One Foot

One Foot

Sunday, September 23, 2012

I Won't Be Gone Long . . . You come too."



Recently I was the guest of my son and his family in New Mexico – hopefully a helpful one as I tried to assist with my not-quite eleven year old grandson.  My son had some rather serious surgery earlier in the week and my daughter-in-law needed an assist with the routines while he was hospitalized.
Of course I had many precious moments with my grandson while there; I love the hugs and kisses and the revelations of new information he has acquired.  What a difference these modern television shows make to a person’s knowledge base!  My favorite time of the day, however, is the walk to and from school, which takes a little over ten minutes. 
Slow walks must stimulate thought.  At least, there are many who feel a good walk stimulates creativity and reflective thought, and I can personally attest to the clearing of the mind, a bit of problem solving, and the development of story ideas while walking in my neighborhood green area.  My grandson is already exhibiting the positive benefits of a walk and shares many thoughtful questions and ideas.
I remember our walks last year, when he was exploring the ideas of friendship and loyalty and trying to make sense of “best” friendships.  I was so impressed with his ability to reason out some of his ideas and seek genuine answers to his questions.  This year he was still wrestling with friendships, but is exploring emotions like anger and jealousy.  A typical pre-teen, he wants to know how others see him and how he fits into the social circle. 
            I treasure the trust he has shared with me as we talk.  As a young girl, I didn’t have a trusted person to talk with and was tortured with the very questions my grandson has.  That may explain why I was a painfully shy and withdrawn teen.   Of course, we also do a bit of simple catching up and chatting.  It is just nice to stroll along with my favorite little person having a good conversation.
            I can’t help but wonder how often we miss these golden opportunities to interact with a child, a family member, a friend, or even someone we just met in a way that might be helpful.   As a practicing teacher, I used to marvel at how many total strangers would walk up to me in a store or park and spill their burden of a current problem.  What? Did I have a secret tattoo on my forehead that said “Tell me all!”? No, I just had the habit of looking into a child’s face with a look that told him I was listening and I soon found that message was easily picked up by others.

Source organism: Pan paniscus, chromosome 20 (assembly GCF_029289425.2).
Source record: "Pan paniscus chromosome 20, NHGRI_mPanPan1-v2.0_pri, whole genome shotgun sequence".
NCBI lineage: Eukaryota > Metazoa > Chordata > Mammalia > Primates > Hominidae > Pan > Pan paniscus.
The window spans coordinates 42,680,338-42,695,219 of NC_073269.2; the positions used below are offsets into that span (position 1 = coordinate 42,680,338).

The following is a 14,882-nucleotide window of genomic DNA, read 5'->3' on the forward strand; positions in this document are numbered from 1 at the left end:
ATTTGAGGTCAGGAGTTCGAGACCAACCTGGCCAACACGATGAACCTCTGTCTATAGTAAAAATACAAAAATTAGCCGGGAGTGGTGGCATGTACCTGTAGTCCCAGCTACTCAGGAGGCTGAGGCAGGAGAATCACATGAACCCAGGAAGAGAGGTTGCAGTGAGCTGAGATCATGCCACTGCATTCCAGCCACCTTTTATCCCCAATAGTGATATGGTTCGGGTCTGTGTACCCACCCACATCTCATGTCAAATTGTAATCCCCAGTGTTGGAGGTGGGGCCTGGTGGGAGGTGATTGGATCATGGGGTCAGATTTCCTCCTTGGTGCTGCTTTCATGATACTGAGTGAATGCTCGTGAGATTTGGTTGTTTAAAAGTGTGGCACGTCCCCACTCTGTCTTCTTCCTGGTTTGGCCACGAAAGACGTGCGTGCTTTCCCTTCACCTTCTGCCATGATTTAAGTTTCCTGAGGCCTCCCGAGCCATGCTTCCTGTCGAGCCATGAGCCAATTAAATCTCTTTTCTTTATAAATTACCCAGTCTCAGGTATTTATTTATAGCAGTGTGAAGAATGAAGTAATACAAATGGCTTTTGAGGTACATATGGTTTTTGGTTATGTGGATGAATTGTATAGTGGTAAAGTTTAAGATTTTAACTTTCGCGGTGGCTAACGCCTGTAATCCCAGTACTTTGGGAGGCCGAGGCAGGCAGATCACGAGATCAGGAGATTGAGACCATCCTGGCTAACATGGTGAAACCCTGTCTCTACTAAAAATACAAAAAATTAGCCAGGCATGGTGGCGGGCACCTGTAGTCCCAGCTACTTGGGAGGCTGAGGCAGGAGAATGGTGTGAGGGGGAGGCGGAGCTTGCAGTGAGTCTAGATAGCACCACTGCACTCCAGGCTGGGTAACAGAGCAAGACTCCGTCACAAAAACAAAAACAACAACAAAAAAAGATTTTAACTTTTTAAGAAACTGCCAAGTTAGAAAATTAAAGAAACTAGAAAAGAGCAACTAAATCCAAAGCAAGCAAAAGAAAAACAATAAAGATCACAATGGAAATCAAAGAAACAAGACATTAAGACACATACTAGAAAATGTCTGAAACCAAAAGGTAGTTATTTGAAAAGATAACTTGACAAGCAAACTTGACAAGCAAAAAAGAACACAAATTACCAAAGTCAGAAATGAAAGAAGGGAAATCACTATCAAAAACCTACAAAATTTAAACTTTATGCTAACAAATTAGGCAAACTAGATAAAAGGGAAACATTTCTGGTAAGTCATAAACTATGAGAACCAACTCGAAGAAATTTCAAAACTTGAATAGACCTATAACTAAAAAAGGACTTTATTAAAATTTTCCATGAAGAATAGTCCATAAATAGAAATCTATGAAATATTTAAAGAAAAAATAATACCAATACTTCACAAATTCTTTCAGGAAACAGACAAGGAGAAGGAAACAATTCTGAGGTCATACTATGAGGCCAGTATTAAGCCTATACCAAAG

Walks are a wonderful way to connect to another person.  It fills the need to talk about the small things, to share your worries and laugh at things that seemed so critical just hours before. 
It is a beautiful fall day today.  The sun is shining; there is a fall breeze that carries the musty smell of turning leaves and roasting chili.  This must be heaven.  This kind of day makes me think of a poem by one of favorite poets – Robert Frost.  The Pasture had to have been written on a day just like today as he prepared to walk to the spring and clear the leaves away.  I wish we could all issue that warm invitation for a walk that promises quiet companionship and undemanding closeness –

“I sha'n't be gone long.—You come too.”

Thursday, September 13, 2012

From a Loss Comes Gratitude



I spent this afternoon at the farm, a little over five weeks after the fire that destroyed the house.  Although there was a light rain, I knew the trees were suffering both from the heat of the fire and the dryness of another year without adequate rainfall.  I wanted to give each tree a good drink with the hope that the current rain would be both cleansing and life-giving.

Plants and trees have always amazed me with their resilience.  I have seen the aftermath of forest and prairie fires and the resurgence of plant growth is nothing short of miraculous.  Although I will lose some trees, those who were only wounded rather than killed are trying to make their comeback, even if terribly confused.

I am most impressed with the catalpa tree from New Mexico that suffered heat so intense that half its branches burned off or were blackened and charred.  Two weeks after the fire, new branches sprouted at the base and by today the living half was sending shoots to the area of loss.  The cooler weather sent a message of spring to its damaged growth system and it is now in bloom as well.

The year-old maple tree has sent up a shoot in a Hail Mary attempt at life.  Resurrection lilies continue to shoot up among new growth of prairie sage.  The oak leaf hydrangea, although burned off at the ground, has sprouted a healthy new plant.  Spring bulbs are trying to surface in the blackened earth.

Of course, I miss the house terribly (especially in the rain) but I see the farm in a different light now.  It will be a few months before we start to build again, but from these surprising signs of life that spring from terrible wounds I draw hope.  All of God’s creation is built to fight for life, adapt, and recover.

I am blessed.  I am blessed with land that is loaned to my family for a while.  It teaches me daily.

Fall and winter have always been my favorite time at the farm.  I love to walk the pastures, delight in watching the turkey mating dance in its craziness, and I love watching the he-men enjoy the deer hunt.  The combination of farm memories and happy current moments produce in me hope, gratefulness, and trust.

Ann Voskamp, another writer blessed with land, states, “The foremost quality of a trusting disciple is gratefulness.”

I am indeed grateful.

All is grace.